Results obtained in this study shed light on the impact of DLGs on participants’ social behavior. All students except one presented improvements in the three Prosocial subscales (Peer relationships, Self-control and Academic competence). Regarding Antisocial scale, all students show a decrease in their punctuation in almost all subscales (Hostility, Antisocial and Defiant). Wilcoxon test identified statistically significant differences (at a 95% confidence level) in global Antisocial scale and in Antisocial subscale. Previous research demonstrated that these interactive learning environments enhance students’ prosocial behavior (Villardón-Gallego et al., 2018), since egalitarian dialogue allows students to increase social behaviors towards other classmates (García-Carrión et al., 2018). Moreover, an increase in respect, tolerance and solidarity not only among participants in schools, but also in their social environment outside school, has been proven (García-Yeste et al., 2017). In spite of these encouraging preliminary results, some limitations must be taken into account, such as the small size of the sample and the lack of a similar group as control. Hence, future studies could be conducted with a bigger sample, or following a quasi- experimental design. Having considered these limitations, the reported decrease in antisocial behavior is a promising finding that can encourage special educational needs teachers to introduce dialogic learning environments when serving students with disabilities either in mainstream or special settings. The potential wider impact of the dialogic intervention should be studied in a more detailed and deeper way.
Duque, E., Gairal, R., Molina, S., & Roca, E. (2020). How the psychology of education contributes to research with a social impact on the education of students with special needs: the case of successful educational actions. Frontiers in Psychology, 11, 439. Flecha, R. (2000). Sharing Words: Theory and Practice of Dialogic Learning. Lanham, MD: Rowman & Littlefield. García-Carrión, R., Molina Roldán, S., & Roca Campos, E. (2018). Interactive learning environments for the educational improvement of students with disabilities in special schools. Frontiers in Psychology, 9, 1744. García-Yeste, C., Cuxart, M. P., Torra, E. M., & Villarejo, B. (2017). The Other Women in Dialogic Literary Gatherings. Research on Ageing and Social Policy, 5(2), 181-202. Glantz, S.A. (1981) Primer of Biostatistics. 2nd edition. McGraw-Hill Publishers, New York. Gresham, F. M., Sugai, G., & Horner, R. H. (2001). Interpreting outcomes of social skills training for students with high-incidence disabilities. Exceptional children, 67(3), 331-344. Lopez de Aguileta, G. (2019). Developing school-relevant language and literacy skills through dialogic literary gatherings. International Journal of Educational Psychology: IJEP, 8(1), 51-71. Merrell, K. W. (1993). School Social Behavior Scales. Eugene, OR: Assessment-Intervention Resources. Merrell, K. W. (2002). School Social Behavior Scales, Second Edition. Eugene, OR: Assessment-Intervention Resources Stake, R. E. (1995). The art of case study research. SAGE. Szumski, G., Smogorzewska, J., & Karwowski, M. (2016). Can play develop social skills? The effects of ‘Play Time/Social Time programme implementation. International Journal of Developmental Disabilities, 62(1), 41-50. Villardón-Gallego, L., García-Carrión, R., Yáñez-Marquina, L., & Estévez, A. (2018). Impact of the interactive learning environments in children’s prosocial behavior. Sustainability, 10(7), 2138. Vygotsky, L. S. (1978). Mind in Society. The Development of Higher Psychological Processes. Cambridge, MA: Harvard University Press. Wentzel, K. Prosocial behaviour and schooling. Prosoc. Behav. 2015, 5, 57–61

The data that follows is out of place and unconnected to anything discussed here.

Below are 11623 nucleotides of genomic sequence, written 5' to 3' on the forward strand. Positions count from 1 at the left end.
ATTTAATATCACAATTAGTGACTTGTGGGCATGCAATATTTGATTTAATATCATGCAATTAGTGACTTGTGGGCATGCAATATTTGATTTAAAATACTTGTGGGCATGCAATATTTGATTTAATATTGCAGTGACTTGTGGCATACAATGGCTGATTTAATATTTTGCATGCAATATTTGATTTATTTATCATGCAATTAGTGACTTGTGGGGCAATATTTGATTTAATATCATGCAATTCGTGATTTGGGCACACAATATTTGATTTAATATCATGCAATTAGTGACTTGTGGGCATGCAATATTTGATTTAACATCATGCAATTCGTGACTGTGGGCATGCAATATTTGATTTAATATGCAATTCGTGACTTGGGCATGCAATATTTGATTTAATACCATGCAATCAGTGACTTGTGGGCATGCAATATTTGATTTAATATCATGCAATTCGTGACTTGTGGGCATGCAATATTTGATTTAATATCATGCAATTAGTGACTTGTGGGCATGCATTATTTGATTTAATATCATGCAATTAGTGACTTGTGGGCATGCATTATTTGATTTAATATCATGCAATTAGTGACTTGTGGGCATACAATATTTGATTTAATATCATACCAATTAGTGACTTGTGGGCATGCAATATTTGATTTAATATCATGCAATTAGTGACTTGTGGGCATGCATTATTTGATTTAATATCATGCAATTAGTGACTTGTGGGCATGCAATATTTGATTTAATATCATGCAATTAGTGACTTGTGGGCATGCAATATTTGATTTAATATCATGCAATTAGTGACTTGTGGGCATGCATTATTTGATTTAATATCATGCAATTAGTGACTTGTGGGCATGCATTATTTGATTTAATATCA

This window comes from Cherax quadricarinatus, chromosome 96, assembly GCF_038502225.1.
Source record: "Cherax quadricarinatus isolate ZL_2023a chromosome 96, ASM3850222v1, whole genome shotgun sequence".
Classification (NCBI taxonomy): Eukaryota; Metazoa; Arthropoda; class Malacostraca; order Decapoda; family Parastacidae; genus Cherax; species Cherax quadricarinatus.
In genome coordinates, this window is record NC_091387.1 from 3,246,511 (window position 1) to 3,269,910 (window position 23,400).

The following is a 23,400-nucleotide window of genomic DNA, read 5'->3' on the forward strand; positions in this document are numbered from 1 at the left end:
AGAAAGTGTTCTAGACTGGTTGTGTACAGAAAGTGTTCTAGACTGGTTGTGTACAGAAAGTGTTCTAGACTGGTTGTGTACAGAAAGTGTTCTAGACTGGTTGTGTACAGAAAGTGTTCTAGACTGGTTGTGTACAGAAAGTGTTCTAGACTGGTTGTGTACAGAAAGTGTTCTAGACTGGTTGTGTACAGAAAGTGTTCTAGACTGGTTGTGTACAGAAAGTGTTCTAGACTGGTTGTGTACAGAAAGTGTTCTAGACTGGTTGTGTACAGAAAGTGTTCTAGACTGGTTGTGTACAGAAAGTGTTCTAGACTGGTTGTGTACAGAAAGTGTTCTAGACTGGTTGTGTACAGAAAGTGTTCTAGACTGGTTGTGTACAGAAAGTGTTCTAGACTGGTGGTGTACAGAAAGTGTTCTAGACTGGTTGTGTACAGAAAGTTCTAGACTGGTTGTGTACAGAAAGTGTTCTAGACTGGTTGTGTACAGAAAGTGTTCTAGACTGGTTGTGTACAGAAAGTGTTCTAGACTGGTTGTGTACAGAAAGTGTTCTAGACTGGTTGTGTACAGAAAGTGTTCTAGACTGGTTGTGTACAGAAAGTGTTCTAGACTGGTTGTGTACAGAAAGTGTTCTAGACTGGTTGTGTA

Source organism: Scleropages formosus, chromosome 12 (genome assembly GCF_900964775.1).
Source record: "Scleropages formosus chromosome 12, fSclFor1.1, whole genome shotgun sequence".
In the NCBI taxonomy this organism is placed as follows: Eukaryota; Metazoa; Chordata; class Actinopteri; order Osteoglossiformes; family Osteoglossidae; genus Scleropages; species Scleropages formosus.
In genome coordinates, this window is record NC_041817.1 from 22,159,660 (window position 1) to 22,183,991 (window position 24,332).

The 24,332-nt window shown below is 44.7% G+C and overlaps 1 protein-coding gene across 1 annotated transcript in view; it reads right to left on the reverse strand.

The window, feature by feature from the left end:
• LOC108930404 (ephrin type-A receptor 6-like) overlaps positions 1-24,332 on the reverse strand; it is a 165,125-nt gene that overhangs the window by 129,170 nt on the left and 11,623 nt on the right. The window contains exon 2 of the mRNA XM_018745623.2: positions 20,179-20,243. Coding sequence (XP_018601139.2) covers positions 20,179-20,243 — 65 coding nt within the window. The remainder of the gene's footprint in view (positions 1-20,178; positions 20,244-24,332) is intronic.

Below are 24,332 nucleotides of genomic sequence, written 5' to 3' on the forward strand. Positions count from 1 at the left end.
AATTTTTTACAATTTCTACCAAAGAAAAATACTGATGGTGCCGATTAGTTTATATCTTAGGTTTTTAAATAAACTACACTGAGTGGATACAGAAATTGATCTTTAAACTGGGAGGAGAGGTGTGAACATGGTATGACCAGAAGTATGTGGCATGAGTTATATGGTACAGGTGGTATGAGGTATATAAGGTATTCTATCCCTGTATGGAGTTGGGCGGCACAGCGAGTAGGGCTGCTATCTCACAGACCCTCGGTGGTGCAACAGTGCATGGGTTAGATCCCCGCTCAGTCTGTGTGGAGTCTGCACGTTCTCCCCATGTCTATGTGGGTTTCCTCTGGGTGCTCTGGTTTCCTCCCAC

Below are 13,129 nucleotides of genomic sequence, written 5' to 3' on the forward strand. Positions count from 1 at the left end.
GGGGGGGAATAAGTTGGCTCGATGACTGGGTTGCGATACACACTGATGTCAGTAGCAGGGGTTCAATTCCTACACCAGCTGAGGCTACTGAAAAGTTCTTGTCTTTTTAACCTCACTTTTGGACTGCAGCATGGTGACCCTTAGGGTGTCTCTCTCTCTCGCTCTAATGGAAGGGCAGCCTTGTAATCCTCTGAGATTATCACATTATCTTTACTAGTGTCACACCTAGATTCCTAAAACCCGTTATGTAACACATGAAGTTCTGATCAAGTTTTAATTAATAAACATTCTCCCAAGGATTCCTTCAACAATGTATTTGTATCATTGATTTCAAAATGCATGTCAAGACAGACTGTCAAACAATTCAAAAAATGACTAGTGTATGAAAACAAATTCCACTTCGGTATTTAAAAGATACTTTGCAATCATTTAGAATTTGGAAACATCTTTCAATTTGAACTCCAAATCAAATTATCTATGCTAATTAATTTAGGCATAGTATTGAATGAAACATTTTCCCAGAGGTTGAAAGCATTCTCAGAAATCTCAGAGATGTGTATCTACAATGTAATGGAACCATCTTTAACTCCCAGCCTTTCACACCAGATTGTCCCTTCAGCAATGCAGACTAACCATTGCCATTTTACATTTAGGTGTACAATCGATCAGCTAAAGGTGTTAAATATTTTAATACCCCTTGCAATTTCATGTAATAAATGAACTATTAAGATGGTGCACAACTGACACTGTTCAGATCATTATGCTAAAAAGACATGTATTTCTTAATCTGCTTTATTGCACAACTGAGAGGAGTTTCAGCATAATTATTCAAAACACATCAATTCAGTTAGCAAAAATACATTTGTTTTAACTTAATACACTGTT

The programme is updated regularly (each day in the morning)
- Search for keywords and phrases in "Text Search"
- Restrict in which part of the abstracts to search in "Where to search"
- Search for authors and in the respective field.
- For planning your conference attendance you may want to use the conference app, which will be issued some weeks before the conference
- If you are a session chair, best look up your chairing duties in the conference system (Conftool) or the app.